Homeland Security Accused of Still Engaging in “Orwellian” Anti-Disinformation Campaign

 Homeland Security
New reports indicate that both the DHS and FBI have been working a pressure campaign on numerous private companies and social media platforms to essentially take on the role that the Disinformation Governance Board would have served. File photo: Robert P. Alvarez, Shutter Stock, licensed.

WASHINGTON, D.C. –  Despite the Department of Homeland Security’s (DHS) proposed Disinformation Governance Board (DGB) to police election-related disinformation being put on the back burner earlier this year due to its perceived “Orwellian” oversteps, reports indicate that the agency is still quietly working towards that same controversial goal.

Originally, the Biden Administration announced in April the formation of the DGB, with its stated purpose being to seek out so-called “fake news” related to the upcoming November midterm elections, leading some to speculate that the move was done directly to combat a potentially censorship-free Twitter – by now current – owner Elon Musk.

Due to backlash, however, Nina Jankowicz – who had been appointed to head the DGB – announced her resignation after the board was reportedly placed “on hold” amid free speech concerns just three weeks after it had been formed; DHS Secretary Alejandro Mayorkas would later completely dissolve the DGB in August.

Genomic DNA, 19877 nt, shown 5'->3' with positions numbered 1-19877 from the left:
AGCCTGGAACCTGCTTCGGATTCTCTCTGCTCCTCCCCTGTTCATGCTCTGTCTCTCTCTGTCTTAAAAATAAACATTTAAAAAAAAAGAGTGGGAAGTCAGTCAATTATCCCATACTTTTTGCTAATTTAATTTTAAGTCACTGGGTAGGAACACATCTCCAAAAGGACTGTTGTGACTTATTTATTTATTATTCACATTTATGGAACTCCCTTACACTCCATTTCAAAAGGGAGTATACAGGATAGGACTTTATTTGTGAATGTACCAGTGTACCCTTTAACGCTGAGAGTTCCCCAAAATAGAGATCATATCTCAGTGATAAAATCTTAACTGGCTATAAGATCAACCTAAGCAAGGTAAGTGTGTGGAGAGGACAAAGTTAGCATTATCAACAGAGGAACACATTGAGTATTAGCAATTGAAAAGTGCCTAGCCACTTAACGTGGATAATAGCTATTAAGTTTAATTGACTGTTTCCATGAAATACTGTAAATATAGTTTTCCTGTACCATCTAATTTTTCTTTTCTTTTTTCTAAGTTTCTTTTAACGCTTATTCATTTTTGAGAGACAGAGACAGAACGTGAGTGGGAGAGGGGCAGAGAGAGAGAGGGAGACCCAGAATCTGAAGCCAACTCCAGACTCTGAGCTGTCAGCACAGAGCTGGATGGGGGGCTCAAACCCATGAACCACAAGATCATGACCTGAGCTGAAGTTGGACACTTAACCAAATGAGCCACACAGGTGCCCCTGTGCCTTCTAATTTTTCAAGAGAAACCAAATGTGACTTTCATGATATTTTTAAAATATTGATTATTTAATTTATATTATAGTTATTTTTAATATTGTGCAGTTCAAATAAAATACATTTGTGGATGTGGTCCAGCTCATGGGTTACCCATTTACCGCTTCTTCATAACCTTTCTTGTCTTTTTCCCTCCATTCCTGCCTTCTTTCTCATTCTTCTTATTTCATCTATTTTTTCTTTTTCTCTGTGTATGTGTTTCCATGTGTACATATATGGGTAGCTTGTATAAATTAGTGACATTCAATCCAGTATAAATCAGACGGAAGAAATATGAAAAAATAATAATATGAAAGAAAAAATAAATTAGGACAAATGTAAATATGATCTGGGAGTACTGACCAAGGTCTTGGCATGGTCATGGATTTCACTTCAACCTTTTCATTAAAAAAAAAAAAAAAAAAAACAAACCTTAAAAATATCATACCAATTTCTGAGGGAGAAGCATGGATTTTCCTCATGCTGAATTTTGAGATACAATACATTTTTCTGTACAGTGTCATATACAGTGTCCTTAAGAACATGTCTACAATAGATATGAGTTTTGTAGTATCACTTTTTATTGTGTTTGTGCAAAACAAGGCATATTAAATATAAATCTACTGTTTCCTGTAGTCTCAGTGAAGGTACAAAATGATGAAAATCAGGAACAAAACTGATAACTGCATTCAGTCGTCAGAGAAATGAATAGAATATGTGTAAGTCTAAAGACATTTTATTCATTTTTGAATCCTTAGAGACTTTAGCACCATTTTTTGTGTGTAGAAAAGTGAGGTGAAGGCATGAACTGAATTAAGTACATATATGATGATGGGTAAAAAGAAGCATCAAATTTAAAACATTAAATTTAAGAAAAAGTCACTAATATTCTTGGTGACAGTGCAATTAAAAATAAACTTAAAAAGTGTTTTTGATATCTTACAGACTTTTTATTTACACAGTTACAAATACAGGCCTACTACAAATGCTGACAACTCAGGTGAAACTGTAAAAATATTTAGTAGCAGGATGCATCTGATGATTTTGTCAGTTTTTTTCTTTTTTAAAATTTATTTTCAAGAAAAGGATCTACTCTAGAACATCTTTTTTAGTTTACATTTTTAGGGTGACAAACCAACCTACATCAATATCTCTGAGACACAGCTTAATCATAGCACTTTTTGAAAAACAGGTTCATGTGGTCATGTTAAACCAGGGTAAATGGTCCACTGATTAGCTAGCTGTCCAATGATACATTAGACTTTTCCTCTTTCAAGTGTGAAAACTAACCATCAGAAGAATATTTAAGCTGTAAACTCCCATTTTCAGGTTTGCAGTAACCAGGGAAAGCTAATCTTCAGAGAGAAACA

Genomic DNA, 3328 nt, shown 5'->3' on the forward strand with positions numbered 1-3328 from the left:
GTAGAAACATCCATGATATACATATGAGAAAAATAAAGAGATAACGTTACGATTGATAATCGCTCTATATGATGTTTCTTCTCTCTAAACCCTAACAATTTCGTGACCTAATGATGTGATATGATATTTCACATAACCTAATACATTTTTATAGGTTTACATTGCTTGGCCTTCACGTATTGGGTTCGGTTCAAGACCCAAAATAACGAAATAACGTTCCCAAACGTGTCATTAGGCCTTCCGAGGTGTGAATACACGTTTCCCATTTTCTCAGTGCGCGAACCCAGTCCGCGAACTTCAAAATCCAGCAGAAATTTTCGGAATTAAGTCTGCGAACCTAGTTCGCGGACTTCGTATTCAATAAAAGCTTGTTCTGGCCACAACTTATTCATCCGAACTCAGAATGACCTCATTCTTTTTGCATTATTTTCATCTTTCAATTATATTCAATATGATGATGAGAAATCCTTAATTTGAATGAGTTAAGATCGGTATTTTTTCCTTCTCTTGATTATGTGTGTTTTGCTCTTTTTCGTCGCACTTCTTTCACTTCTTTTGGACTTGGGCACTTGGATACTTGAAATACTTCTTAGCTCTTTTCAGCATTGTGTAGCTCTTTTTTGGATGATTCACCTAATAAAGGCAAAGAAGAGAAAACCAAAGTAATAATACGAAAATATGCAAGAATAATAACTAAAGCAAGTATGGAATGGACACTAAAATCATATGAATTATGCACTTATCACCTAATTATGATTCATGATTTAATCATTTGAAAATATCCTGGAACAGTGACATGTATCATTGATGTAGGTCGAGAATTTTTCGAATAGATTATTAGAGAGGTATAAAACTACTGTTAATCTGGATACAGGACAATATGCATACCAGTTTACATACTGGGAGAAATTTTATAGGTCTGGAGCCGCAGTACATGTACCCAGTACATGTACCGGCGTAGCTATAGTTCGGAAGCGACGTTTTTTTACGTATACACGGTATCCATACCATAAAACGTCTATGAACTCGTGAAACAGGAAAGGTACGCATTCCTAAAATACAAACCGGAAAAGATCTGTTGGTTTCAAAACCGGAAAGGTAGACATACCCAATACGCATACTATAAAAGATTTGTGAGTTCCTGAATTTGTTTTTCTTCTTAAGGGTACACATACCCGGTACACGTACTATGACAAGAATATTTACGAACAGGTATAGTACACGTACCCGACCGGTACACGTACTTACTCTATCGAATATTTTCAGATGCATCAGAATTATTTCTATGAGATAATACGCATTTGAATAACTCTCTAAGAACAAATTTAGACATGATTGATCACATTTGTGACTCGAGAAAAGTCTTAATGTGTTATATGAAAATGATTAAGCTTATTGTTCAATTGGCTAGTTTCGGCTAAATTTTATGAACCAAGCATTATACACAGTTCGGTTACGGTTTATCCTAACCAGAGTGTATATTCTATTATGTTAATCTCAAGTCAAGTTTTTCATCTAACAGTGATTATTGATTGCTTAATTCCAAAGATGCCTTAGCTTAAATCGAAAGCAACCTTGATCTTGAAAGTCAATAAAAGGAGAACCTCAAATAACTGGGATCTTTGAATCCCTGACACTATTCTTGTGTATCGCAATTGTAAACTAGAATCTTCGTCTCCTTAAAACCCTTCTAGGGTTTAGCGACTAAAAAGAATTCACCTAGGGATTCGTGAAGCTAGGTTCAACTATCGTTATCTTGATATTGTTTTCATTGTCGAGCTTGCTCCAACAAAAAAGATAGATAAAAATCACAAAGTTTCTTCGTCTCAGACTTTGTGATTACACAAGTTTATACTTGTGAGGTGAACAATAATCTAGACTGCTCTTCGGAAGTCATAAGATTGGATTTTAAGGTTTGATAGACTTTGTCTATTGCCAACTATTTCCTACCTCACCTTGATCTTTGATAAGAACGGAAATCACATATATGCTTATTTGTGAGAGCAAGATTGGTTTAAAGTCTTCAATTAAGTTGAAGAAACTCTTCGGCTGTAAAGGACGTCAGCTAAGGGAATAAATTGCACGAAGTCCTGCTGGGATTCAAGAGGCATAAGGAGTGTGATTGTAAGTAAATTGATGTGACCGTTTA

However, new reports indicate that both the DHS and FBI have been working a pressure campaign on numerous private companies and social media platforms to essentially take on the role that the DGB would have served. Thousands of social media posts and accounts have been reported by the government to their respective platforms as “election misinformation” with demands for their removal, which typically has taken place.


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For example, in the lead-up to the 2020 presidential election, the government is said to have reported 4,800 social media posts, with one-third of that number either being removed or labeled as “potential misinformation.”

And while examples of legitimate misinformation – much of it from foreign government agents attempting to influence the outcome of the election – was indeed included in that number, there are also examples of infringement on legitimate free speech and journalistic integrity as well.

A prime example of that is The New York Post’s story of Hunter Biden’s infamous laptop from hell, which was initially discredited by The New York Times and other media outlets as purportedly being full of “false information,” and that the contents of the hard drive had likely been tampered with as part of a Russian information operation to harm the election chances of Joe Biden.

The Post’s Twitter account was even temporarily suspended after tweeting out the offending article; however, the naysayers were later forced to eat crow when the New York Post later proved that the laptop story was, in fact, completely true.

While combating election disinformation is important, it’s equally important not to get real news and information swept up in the net as well.

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